This strategy consists of buying a single type of asset – from a specific sector, for instance – or focusing on the most traded stock in the Stock Exchange, like Petrobrás or Vale.

Undervalued stock

This strategy focuses on undervalued stock, or stock being traded on lower prices – simply because they’re low or, sometimes, being held below their fair value for some specific reason. A “fair value” is a calculation somewhat subjective and the object of great disagreement between market specialists. Basically, it would be calculated by trying to determine the company’s future cash flow balances based on a number of current premises and a basic expected increase rate. Once those values are calculated, a discount rate can be applied to find the current “fair value” of this company. This would, theoretically, take into account the potential of a company for trading in its stock today. However, as previously mentioned, some analysts will simply discard those types of calculation entirely.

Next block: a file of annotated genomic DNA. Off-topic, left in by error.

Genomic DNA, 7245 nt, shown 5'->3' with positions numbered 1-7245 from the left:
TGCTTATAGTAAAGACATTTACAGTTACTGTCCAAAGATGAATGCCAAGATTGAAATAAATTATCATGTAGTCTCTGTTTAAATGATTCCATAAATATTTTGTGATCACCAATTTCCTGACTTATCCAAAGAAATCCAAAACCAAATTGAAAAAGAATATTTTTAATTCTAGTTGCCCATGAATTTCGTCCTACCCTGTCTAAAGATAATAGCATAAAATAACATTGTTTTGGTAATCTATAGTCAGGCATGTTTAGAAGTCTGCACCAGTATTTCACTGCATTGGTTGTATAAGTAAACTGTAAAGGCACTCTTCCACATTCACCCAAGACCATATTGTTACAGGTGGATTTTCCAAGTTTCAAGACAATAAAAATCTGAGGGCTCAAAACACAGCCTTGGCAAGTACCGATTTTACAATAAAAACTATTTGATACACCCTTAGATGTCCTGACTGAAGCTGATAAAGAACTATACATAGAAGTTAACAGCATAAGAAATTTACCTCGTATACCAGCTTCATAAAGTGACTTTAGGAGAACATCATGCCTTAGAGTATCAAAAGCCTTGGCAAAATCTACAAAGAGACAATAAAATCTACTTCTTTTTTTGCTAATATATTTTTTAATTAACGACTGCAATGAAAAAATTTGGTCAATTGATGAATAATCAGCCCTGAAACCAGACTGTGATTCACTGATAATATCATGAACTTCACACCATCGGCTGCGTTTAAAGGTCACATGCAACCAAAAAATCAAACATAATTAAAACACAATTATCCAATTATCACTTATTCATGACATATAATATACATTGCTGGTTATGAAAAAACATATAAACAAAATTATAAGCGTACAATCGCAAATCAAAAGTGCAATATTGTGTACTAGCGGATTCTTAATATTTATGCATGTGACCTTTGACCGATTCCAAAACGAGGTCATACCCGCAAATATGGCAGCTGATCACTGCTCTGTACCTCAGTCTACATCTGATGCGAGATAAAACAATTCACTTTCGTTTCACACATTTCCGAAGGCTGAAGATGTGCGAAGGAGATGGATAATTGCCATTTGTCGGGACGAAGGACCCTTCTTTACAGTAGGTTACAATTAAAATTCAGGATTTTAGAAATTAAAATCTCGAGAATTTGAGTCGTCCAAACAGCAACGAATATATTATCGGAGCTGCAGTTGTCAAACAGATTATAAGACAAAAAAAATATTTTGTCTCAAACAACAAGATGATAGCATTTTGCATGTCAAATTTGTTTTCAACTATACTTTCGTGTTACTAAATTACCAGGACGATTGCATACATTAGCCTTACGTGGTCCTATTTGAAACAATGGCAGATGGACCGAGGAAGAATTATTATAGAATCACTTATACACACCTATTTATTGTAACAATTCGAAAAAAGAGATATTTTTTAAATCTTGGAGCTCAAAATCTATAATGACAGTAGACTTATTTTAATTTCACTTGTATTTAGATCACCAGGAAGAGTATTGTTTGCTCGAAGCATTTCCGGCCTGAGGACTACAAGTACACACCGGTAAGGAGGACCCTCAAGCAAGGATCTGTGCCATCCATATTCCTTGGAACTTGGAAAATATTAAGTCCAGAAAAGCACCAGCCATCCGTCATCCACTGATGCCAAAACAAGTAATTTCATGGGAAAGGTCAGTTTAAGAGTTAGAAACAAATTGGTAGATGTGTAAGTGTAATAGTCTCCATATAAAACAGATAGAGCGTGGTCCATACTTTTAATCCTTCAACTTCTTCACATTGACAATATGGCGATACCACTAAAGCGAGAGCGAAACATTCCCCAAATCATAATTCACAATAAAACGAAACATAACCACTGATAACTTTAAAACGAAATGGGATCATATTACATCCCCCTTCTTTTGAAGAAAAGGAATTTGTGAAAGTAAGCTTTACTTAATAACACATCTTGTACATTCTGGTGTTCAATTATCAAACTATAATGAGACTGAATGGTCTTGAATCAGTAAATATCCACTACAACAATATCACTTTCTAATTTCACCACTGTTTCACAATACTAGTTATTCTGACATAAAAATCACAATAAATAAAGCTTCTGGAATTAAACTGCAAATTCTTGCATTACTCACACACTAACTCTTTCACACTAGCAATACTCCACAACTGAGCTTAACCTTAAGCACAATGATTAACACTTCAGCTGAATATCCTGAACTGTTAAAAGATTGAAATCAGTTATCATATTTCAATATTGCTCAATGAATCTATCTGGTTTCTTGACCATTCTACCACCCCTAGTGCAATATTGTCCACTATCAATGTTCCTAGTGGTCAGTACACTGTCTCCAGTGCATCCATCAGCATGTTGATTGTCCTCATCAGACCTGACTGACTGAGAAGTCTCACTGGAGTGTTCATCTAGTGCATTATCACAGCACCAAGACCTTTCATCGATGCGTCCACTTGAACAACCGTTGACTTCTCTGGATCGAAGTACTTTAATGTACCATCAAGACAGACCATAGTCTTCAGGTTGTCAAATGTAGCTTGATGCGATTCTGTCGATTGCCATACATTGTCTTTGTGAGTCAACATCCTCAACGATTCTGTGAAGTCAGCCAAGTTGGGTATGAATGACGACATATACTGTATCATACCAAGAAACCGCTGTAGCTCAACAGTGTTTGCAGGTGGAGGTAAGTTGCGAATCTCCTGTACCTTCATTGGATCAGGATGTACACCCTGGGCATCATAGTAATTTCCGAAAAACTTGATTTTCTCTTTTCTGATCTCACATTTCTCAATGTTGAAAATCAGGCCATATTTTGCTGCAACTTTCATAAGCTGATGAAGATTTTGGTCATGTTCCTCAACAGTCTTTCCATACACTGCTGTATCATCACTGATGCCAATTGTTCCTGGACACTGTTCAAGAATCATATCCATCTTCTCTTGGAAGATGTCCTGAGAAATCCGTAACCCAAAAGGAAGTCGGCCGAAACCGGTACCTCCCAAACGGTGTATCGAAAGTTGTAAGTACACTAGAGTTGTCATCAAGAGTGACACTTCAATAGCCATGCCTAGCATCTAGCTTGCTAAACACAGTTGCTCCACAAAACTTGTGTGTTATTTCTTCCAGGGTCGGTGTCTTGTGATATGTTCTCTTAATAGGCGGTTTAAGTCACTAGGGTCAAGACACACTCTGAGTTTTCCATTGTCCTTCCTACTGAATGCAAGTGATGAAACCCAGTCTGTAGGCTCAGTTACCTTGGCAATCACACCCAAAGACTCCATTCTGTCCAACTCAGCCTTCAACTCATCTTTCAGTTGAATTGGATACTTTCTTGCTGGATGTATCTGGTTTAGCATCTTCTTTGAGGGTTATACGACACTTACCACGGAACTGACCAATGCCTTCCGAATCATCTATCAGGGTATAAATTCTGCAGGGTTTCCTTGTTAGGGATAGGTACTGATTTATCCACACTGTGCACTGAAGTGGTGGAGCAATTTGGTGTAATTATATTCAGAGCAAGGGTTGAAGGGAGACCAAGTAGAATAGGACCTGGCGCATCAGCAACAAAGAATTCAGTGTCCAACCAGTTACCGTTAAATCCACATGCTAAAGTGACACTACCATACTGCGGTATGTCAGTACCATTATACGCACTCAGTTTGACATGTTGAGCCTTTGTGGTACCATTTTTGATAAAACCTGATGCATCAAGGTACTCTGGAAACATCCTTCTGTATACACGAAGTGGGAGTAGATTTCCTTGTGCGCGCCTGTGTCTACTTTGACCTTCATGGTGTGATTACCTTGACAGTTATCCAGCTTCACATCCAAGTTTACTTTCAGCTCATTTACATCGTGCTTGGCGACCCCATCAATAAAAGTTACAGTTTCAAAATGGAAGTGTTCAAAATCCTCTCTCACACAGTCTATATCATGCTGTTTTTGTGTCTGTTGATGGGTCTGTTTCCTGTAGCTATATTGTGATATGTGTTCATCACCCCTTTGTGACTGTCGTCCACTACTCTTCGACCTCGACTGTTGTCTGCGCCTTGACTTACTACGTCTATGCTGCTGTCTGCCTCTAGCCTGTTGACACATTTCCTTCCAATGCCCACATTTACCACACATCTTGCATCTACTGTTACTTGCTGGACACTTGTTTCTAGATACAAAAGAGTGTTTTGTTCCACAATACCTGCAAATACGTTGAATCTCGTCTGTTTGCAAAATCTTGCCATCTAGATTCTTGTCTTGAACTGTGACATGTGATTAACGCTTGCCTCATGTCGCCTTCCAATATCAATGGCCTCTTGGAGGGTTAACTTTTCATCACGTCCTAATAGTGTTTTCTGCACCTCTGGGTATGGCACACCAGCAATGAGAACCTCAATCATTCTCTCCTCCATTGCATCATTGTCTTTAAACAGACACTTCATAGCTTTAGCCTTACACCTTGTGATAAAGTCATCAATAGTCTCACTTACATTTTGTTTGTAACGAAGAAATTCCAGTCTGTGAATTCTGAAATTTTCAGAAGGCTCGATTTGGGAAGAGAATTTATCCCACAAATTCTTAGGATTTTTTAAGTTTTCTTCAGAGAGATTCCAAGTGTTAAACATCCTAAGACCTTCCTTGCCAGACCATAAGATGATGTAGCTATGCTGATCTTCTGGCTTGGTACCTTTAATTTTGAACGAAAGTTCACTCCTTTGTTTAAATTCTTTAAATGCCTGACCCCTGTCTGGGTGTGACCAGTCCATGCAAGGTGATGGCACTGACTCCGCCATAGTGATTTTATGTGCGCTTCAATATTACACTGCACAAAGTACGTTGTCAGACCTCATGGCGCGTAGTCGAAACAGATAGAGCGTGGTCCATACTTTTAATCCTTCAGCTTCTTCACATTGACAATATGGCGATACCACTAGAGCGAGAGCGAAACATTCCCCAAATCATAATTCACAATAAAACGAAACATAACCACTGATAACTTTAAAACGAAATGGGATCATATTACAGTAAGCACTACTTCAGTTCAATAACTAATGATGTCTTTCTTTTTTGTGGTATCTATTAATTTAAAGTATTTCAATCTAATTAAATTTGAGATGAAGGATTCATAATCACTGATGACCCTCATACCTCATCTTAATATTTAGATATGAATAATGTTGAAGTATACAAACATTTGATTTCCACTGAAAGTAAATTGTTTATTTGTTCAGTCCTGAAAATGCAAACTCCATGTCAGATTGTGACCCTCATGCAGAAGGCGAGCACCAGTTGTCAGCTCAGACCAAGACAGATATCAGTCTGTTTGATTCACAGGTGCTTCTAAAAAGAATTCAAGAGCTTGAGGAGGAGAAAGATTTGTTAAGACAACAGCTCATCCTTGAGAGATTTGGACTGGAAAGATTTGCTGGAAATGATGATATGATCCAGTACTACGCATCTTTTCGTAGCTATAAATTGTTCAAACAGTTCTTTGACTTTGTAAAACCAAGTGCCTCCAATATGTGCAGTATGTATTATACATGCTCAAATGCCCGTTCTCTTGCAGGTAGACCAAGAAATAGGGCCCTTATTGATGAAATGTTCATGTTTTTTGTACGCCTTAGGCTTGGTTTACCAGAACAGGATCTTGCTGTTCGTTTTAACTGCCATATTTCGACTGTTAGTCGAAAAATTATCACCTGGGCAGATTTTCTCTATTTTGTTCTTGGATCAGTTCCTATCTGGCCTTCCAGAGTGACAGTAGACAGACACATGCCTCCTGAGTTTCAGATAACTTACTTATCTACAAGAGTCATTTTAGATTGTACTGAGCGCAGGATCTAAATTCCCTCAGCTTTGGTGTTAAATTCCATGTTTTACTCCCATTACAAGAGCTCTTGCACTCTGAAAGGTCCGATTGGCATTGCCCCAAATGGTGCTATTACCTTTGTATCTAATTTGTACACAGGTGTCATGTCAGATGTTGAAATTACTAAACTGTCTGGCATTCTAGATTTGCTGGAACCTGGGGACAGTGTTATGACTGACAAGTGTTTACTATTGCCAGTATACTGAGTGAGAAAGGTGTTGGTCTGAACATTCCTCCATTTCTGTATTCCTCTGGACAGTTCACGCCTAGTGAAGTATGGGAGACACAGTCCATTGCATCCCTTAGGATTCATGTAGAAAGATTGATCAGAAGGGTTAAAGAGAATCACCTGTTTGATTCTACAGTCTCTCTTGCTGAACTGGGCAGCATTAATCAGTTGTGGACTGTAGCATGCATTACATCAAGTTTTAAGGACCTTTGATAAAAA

Free trading

In this specific strategy, funds do not follow any set of rules – they keep 67% of their portfolio in the stock market, only. This allows them more freedom to invest wherever they choose.

2. Taxation

Equity funds are burdened by income tax at a rate of 15%, regardless of the duration of the investment. Tax will be withheld by the fund’s administrator and paid directly to the government, so the investor needn’t worry about this transaction. Payment will be withheld only upon redemption, and deposited by the third consecutive day after the redemption transaction is finished. For this type of fund, all income tax payments will be made, even if the redemption accounts for less than R$ 20 thousand, a minimum limit in other cases.

No tax over financial transactions will be charged, and no quota-eating will be conducted.

3. Advantages

  • Initial investment isn’t high;
  • Professional management may select the most profitable assets, not requiring profound study or analysis by the investor;
  • Not burdened by tax over financial transactions (IOF, in Portuguese);
  • No quota-eating processes;
  • Liquidity – making it possible, in some cases, to redeem and receive payment on the same day;
  • Diversification – the fund can acquire many more stocks than a personal investor, diversifying options for profit and reducing risk.

4. Disadvantages

  • Not guaranteed by the Credit Guarantee Fund;
  • High administrative fees may impact profitability;
  • High risk – variable income means facing the chance of losing all the money invested;
  • Burdened by income tax even if the redemption amounts to less than R$ 20 thousand (for direct stock market investments, redemptions under that limit aren’t taxable).